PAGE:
Understanding Probability Densities for Hydrogen Wave Functions

In summary, the conversation discusses a problem involving quantum numbers and radial functions. The probability density function is the sum of the probabilities of being in different states, and the coefficients are assumed to be equally probable. However, in the given solution, the weights for each state are 1/4 and 3/4, which corresponds to 1 l=0 state and 3 l=1 states. This weight distribution is explained and understood by the individual in the conversation.
  • #1

Homework Statement


The problem, along with a solution, is attached as an image file.


Homework Equations





The Attempt at a Solution


I have done the problem which was very straight forward. One simply had to look up the Rn,l and then plug in the appropriate quantum numbers. Since for a given n, there are n-1 values of l, there are two corresponding radial functions R2,0 and R2,1 for the n=2 state. So the probability density which is [tex]\left|R\right|^{2}[/tex] is the sum of the probability of being in the l=0 state and probability of being in the l=1 state. Because the problem does not indicate the state of the initial wave function, we don't know the coefficients of R2,0 and R2,1 so my TA writes that we should assume they are equally probable. But what I don't understand is why in his probability density function he writes a 1/4 in front of the l=0 function and a 3/4 in front of the l=1 function. Where did these values come from? I'm posting here instead of asking my TA because I have a midterm tomorrow morning and I won't get a response from my TA in time if I were to email him now.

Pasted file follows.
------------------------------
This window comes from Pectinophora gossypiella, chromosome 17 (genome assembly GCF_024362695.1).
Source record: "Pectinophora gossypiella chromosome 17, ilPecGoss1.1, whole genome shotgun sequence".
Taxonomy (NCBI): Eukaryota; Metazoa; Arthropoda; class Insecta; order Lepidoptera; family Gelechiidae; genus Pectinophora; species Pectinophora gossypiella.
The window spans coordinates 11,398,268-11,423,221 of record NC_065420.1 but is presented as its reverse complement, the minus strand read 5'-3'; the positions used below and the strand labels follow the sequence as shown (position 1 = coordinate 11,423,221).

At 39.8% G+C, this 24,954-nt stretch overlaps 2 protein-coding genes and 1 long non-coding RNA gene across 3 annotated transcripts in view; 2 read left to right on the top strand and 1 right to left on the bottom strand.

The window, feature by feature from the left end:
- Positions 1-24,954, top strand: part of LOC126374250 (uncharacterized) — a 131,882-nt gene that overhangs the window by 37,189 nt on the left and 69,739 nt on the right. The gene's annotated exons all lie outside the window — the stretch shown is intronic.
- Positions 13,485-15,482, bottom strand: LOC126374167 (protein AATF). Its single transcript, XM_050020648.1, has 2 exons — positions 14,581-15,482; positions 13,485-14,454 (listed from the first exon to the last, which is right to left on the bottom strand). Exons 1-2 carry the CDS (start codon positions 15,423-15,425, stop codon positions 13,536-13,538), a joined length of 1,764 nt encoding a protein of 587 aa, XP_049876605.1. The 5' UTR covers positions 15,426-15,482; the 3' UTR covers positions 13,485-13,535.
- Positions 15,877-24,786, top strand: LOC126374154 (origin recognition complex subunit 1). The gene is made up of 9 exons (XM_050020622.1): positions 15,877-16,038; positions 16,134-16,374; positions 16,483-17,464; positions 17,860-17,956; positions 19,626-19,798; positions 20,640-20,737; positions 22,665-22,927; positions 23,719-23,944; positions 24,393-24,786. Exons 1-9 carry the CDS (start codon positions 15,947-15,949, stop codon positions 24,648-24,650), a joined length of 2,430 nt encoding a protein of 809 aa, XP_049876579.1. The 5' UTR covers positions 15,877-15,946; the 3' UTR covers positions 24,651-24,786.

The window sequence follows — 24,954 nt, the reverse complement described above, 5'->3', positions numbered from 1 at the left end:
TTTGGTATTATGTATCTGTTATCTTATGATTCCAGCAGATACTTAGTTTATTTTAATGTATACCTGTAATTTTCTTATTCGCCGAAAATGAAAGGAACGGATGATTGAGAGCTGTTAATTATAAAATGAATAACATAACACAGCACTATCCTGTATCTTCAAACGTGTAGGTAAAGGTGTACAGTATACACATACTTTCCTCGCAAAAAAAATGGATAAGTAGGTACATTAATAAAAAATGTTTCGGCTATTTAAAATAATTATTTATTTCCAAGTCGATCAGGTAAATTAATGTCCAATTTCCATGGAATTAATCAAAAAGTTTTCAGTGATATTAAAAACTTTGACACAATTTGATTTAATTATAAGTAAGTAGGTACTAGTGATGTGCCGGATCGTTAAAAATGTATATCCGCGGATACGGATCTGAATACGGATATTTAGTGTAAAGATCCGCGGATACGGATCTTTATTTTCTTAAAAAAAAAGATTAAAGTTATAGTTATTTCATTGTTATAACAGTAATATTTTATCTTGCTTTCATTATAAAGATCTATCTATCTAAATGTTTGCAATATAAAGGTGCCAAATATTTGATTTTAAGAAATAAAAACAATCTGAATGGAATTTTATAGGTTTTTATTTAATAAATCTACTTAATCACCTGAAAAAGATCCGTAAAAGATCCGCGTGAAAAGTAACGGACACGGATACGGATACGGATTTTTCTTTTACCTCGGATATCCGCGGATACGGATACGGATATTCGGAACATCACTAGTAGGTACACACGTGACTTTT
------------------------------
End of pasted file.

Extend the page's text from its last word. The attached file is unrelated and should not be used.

Thanks
 

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  • #2
There is 1 [tex]\ell=1[/tex] and 3 [tex]\ell=1[/tex] states. It appears that he gave each state weight 1/4.
 
  • #3
You mean 1 l=0 state, but yes I see now. This makes perfect sense. Thank you very much!
 

1. What is a hydrogen wave function?

A hydrogen wave function is a mathematical expression that describes the behavior of an electron in a hydrogen atom. It represents the probability of finding an electron in a particular location around the nucleus of the atom.

2. How is a hydrogen wave function calculated?

A hydrogen wave function is calculated using a mathematical equation called the Schrödinger equation. This equation takes into account the energy of the electron, the mass of the electron, and the potential energy of the nucleus to determine the probability of finding the electron in a specific location.

3. What information can be obtained from a hydrogen wave function?

A hydrogen wave function can provide information about the energy levels and orbital shapes of the electron in a hydrogen atom. It can also be used to calculate other properties such as the probability of finding the electron in a certain region of space and the average distance of the electron from the nucleus.

4. How does a hydrogen wave function relate to the behavior of electrons?

A hydrogen wave function is a fundamental part of quantum mechanics and is used to describe the behavior of electrons. It provides insight into the probabilistic nature of electrons and how they move and interact with the nucleus in an atom.

5. Can a hydrogen wave function be visualized?

Yes, a hydrogen wave function can be visualized using three-dimensional graphs called wave function plots. These plots show the probability distribution of finding an electron in different regions of space around the nucleus of a hydrogen atom.

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